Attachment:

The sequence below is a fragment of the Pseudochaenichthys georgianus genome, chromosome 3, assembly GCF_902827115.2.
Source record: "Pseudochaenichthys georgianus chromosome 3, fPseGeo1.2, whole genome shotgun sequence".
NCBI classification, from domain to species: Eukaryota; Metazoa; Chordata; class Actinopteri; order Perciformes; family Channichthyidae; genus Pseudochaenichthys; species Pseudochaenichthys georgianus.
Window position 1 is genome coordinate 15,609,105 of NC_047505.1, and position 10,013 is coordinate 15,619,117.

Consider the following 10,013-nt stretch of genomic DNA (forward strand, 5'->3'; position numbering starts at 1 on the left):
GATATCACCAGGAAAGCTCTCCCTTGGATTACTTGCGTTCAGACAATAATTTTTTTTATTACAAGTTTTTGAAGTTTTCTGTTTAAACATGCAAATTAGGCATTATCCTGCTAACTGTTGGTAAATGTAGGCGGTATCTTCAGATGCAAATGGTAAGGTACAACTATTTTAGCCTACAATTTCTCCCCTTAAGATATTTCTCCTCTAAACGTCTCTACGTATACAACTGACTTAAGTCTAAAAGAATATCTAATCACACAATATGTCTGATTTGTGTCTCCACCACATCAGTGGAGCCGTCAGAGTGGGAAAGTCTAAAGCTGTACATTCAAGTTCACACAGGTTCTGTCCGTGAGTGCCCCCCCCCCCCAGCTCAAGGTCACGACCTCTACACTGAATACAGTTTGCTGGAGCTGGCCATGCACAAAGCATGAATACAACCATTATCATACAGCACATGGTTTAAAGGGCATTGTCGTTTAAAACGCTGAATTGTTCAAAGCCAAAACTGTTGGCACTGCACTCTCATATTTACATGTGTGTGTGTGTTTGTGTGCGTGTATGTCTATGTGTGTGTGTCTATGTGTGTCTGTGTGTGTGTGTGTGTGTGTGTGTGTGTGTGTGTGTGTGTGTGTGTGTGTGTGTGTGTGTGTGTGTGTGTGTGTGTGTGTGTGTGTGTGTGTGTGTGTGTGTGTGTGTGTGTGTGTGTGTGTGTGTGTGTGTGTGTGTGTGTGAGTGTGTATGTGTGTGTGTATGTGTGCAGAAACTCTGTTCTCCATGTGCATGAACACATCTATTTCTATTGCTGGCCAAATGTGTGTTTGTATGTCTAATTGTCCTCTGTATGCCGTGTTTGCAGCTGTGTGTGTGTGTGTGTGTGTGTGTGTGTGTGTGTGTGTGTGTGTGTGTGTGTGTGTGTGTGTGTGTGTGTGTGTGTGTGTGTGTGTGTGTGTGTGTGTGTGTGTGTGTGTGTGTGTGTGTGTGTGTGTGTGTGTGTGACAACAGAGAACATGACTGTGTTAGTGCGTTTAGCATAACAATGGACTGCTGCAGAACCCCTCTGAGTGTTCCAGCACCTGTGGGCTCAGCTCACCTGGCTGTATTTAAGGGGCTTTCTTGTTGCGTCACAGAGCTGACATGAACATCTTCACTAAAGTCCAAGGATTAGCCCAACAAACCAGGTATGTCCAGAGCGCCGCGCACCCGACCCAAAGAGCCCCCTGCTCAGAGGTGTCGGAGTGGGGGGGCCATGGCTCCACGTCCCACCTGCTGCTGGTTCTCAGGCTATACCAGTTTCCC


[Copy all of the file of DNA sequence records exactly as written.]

The sequence below is a fragment of the Pseudochaenichthys georgianus genome, chromosome 3, assembly GCF_902827115.2.
Source record: "Pseudochaenichthys georgianus chromosome 3, fPseGeo1.2, whole genome shotgun sequence".
NCBI classification, from domain to species: Eukaryota; Metazoa; Chordata; class Actinopteri; order Perciformes; family Channichthyidae; genus Pseudochaenichthys; species Pseudochaenichthys georgianus.
Window position 1 is genome coordinate 15,609,105 of NC_047505.1, and position 10,013 is coordinate 15,619,117.

Consider the following 10,013-nt stretch of genomic DNA (forward strand, 5'->3'; position numbering starts at 1 on the left):
GATATCACCAGGAAAGCTCTCCCTTGGATTACTTGCGTTCAGACAATAATTTTTTTTATTACAAGTTTTTGAAGTTTTCTGTTTAAACATGCAAATTAGGCATTATCCTGCTAACTGTTGGTAAATGTAGGCGGTATCTTCAGATGCAAATGGTAAGGTACAACTATTTTAGCCTACAATTTCTCCCCTTAAGATATTTCTCCTCTAAACGTCTCTACGTATACAACTGACTTAAGTCTAAAAGAATATCTAATCACACAATATGTCTGATTTGTGTCTCCACCACATCAGTGGAGCCGTCAGAGTGGGAAAGTCTAAAGCTGTACATTCAAGTTCACACAGGTTCTGTCCGTGAGTGCCCCCCCCCCCCAGCTCAAGGTCACGACCTCTACACTGAATACAGTTTGCTGGAGCTGGCCATGCACAAAGCATGAATACAACCATTATCATACAGCACATGGTTTAAAGGGCATTGTCGTTTAAAACGCTGAATTGTTCAAAGCCAAAACTGTTGGCACTGCACTCTCATATTTACATGTGTGTGTGTGTTTGTGTGCGTGTATGTCTATGTGTGTGTGTCTATGTGTGTCTGTGTGTGTGTGTGTGTGTGTGTGTGTGTGTGTGTGTGTGTGTGTGTGTGTGTGTGTGTGTGTGTGTGTGTGTGTGTGTGTGTGTGTGTGTGTGTGTGTGTGTGTGTGTGTGTGTGTGTGTGTGTGTGTGTGTGTGTGTGTGTGAGTGTGTATGTGTGTGTGTATGTGTGCAGAAACTCTGTTCTCCATGTGCATGAACACATCTATTTCTATTGCTGGCCAAATGTGTGTTTGTATGTCTAATTGTCCTCTGTATGCCGTGTTTGCAGCTGTGTGTGTGTGTGTGTGTGTGTGTGTGTGTGTGTGTGTGTGTGTGTGTGTGTGTGTGTGTGTGTGTGTGTGTGTGTGTGTGTGTGTGTGTGTGTGTGTGTGTGTGTGTGTGTGTGTGTGTGTGTGTGTGTGTGTGTGACAACAGAGAACATGACTGTGTTAGTGCGTTTAGCATAACAATGGACTGCTGCAGAACCCCTCTGAGTGTTCCAGCACCTGTGGGCTCAGCTCACCTGGCTGTATTTAAGGGGCTTTCTTGTTGCGTCACAGAGCTGACATGAACATCTTCACTAAAGTCCAAGGATTAGCCCAACAAACCAGGTATGTCCAGAGCGCCGCGCACCCGACCCAAAGAGCCCCCTGCTCAGAGGTGTCGGAGTGGGGGGGCCATGGCTCCACGTCCCACCTGCTGCTGGTTCTCAGGCTATACCAGTTTCCC